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  • Writer's pictureBolaji Akinola-Alli

Plant Mums

There are life lessons that we can learn from plant mums and dads, that could help us become better entrepreneurs, managers, christians and parents.

I have been studying the book of the Luke for the last month or so, and the geek in me enjoys the way it was written. I appreciate how assertive and straight to the point the book is, in comparison to the other three books of the gospel.


I recently learnt that Luke was a physician, and although I could not help but wonder why a doctor switched careers to become an evangelist, his style of writing made sense to me. The book of Luke felt like a research paper written to confirm historic events to a roman emperor. The original version probably also included detailed citations to avoid plagiarism.


Here is a snippet from Luke:

Still other seed fell on good soil. It came up and yielded a crop, a hundred times more than was sown. 
- Luke 8:8

Although this post was inspired by chapter 8 of the book of Luke, the goal is not to talk about the life of Luke but the multiple lessons we can learn from the plant mums and dads out there.


Here's what I mean:

 

The Ultimate Gardener

Every Saturday without fail, I watch my friend water his plants. I know he does this because he always posts about it with such excitement. I can only imagine what it must feel like being a plant dad being responsible for providing the proper environment for his plants to grow. This includes choosing the right pot, soil, and location for the plant, as well as providing adequate water and sunlight.

This is how I imagine God takes care of us. He plants seeds within us to act towards His purpose.

'for it is God who works in you to will and to act in order to fulfil his good purpose.' -Philippians 2:13

Just as a plant dad prunes his plants regularly by removing dead leaves and branches to promote new growth and prevent diseases, God prunes us to remove things that may hurt us.


Another lesson I learnt from my friends who are plant mums and dads is the importance of patience. Just like how God tells us to be patient and trust in His timing, plants also require time and patience to grow. It can be tempting to overwater or over-fertilise a plant in an attempt to speed up its growth, but this can actually harm the plant in the long run.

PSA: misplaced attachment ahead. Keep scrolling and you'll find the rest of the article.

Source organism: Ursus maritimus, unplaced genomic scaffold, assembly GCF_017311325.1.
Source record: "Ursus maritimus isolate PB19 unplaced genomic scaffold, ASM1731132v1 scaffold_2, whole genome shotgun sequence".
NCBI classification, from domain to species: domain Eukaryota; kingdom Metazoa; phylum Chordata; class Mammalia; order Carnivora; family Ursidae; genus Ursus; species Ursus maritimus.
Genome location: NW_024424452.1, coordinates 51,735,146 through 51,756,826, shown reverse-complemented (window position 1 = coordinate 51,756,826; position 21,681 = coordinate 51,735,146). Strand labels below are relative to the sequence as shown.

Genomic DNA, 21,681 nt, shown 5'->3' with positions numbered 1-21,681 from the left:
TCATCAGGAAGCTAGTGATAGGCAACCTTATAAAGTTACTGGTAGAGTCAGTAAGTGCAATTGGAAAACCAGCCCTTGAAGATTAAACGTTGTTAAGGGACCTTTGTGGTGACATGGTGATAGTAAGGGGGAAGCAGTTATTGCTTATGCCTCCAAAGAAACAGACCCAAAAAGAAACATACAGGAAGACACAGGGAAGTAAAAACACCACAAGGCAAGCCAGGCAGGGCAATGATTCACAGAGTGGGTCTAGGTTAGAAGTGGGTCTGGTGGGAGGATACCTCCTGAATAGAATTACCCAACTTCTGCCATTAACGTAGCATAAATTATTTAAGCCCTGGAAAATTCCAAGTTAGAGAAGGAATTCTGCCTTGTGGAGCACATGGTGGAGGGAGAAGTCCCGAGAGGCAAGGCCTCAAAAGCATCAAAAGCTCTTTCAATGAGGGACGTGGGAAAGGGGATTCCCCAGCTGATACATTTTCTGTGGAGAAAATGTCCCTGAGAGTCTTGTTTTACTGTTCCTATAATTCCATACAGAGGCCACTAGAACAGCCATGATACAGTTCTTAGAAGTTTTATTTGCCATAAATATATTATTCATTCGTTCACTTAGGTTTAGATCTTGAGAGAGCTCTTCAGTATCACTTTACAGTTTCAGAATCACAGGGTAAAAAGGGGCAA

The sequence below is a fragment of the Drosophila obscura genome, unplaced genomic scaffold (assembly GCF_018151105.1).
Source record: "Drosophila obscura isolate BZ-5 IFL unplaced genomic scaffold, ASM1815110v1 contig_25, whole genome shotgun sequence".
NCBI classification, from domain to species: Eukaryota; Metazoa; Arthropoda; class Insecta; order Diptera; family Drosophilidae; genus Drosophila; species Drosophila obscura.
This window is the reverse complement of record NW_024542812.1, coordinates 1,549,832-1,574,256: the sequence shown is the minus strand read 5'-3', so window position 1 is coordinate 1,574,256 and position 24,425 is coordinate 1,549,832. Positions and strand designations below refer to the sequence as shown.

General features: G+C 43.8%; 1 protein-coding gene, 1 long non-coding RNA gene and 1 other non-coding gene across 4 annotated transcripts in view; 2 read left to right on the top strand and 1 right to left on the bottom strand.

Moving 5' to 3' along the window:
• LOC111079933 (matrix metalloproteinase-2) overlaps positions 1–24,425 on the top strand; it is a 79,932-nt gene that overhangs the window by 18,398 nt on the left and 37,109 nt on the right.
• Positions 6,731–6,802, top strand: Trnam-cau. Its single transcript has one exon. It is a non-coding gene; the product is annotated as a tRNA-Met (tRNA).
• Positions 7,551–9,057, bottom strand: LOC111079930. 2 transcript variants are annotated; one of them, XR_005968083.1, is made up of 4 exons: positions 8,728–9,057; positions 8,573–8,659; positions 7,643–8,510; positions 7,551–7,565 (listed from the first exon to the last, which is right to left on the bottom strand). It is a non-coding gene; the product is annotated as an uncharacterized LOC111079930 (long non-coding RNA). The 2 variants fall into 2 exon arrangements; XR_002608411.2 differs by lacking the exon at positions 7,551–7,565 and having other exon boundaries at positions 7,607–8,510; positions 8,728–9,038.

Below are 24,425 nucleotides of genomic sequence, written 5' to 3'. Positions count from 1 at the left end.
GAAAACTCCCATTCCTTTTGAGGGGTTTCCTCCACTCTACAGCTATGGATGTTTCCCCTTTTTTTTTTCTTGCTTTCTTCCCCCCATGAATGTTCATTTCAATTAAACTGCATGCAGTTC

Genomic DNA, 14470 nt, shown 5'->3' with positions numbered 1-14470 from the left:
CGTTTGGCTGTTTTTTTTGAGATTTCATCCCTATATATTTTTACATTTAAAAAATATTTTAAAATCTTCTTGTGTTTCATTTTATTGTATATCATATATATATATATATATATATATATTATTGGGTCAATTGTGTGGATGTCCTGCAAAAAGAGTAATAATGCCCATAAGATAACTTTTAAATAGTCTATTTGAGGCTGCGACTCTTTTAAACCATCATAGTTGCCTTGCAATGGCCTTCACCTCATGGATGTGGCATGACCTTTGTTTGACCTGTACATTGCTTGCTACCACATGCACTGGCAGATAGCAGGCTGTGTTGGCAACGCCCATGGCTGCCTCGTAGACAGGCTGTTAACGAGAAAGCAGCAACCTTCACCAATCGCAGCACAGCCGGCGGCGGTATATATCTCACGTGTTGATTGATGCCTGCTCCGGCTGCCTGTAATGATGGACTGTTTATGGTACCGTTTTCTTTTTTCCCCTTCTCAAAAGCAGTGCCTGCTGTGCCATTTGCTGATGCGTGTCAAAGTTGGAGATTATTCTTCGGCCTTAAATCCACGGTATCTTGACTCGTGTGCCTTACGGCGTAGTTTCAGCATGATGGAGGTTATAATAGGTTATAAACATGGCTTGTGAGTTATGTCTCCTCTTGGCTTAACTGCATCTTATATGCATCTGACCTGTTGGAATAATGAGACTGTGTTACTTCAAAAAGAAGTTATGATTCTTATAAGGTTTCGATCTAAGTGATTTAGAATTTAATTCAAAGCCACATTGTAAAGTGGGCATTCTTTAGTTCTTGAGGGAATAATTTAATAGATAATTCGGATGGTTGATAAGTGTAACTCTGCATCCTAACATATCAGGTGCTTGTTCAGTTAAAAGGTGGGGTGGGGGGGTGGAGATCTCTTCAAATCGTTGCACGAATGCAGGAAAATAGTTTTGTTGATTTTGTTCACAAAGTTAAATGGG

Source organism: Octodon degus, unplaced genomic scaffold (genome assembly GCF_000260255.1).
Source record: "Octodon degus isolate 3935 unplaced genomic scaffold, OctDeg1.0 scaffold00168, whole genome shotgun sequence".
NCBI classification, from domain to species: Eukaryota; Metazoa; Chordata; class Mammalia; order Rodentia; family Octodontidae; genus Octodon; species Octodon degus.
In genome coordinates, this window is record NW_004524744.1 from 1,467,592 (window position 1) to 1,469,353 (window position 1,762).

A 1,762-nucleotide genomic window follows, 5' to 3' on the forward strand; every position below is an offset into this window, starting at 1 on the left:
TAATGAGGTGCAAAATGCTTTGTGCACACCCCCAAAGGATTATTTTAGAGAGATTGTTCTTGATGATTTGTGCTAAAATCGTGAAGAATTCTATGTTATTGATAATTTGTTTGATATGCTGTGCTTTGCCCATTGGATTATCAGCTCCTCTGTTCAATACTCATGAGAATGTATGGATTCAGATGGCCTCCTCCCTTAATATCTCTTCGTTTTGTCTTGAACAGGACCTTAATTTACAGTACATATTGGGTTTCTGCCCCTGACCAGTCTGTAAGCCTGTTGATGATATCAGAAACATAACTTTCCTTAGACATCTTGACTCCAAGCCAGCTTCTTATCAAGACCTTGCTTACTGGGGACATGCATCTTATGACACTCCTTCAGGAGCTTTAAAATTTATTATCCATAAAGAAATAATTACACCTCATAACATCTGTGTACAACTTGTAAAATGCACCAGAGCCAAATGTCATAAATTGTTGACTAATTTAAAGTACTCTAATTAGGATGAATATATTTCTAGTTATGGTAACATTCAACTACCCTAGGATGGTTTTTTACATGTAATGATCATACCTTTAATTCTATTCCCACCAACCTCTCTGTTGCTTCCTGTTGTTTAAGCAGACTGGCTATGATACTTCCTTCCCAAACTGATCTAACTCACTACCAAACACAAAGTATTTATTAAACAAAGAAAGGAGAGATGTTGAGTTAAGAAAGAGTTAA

Then Jesus asked, “What is the kingdom of God like? What shall I compare it to? It is like a mustard seed, which a man took and planted in his garden. It grew and became a tree, and the birds perched in its branches.” - Luke 13:18-19

The Creative Gardener

Being an entrepreneur and a gardener may seem like two entirely different domains, but there are some similarities between the two.

Just as a gardener must tend to their plants, an entrepreneur must also care for their business and make sure it has the necessary resources (people, money and network) to succeed.


Successful entrepreneurs are able to identify the needs and desires of their target audience and create products or services that meet those needs. Just as a gardener must choose the right plants for their garden, an entrepreneur must choose the right business model to achieve success.


In addition to planting and nurturing, entrepreneurs should be willing to prune and remove anything that may slow down the growth of their business. This may include letting go of underperforming employees, unprofitable products or services, or anything else that is not contributing to the overall success of the business.


When I speak to my friends who are builders, they often say that pruning is a difficult thing to do.

  • How do you detach yourself from an idea that you have believed in for years and pivot to a new one?

  • How do you let go of a team member you has worked with you for years, but is no longer contributing to the success of your business?

I will let you know as soon as I have answers, but the key point here is to always consider the long-term impact of the decisions you make.


Finally, both being an entrepreneur and a gardener require patience and a long-term vision. Growth and success in both domains take time to achieve, and both require a willingness to invest in the future. Just like how a gardener must wait for their plants to mature and bear fruit, an entrepreneur must be patient and willing to put in the work necessary to achieve long-term success.

'A society grows great when old men plant trees whose shade they know they shall never sit in.' - Greek Proverb

The Reliable Gardener

Now that we understand the perspective of a Creative Gardener, I think it is important to acknowledge that you do not have to own a business to be a plant mum or dad. You may be responsible for raising a child, providing support to a person in need, or taking care of a 'small' task at work.

Regardless of what it is, the same principle applies and the question should be:

Could I be trusted to take ownership of this responsibility?  


Whatever you do, work at it with all your heart, as working for the Lord, not for human masters - Colossians 3:23
 

By reading this post I hope that you begin to appreciate the responsibilities that life has given you a bit more, including the responsibility of taking care of yourself.


Finally, I heard this quote online which talks about the benefit of surrounding yourself with good people and the impact it has on your personal growth:

If a plant does not grow, do you blame the plant or its environment?
 

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Vendég
2023. júl. 28.

As a fellow plant mum myself , I so resonated with this piece and the need to start seeing myself as a gardener in all aspects of life . Really admire your interconnected approach to thinking Thanks for sharing ❤️

Kedvelés
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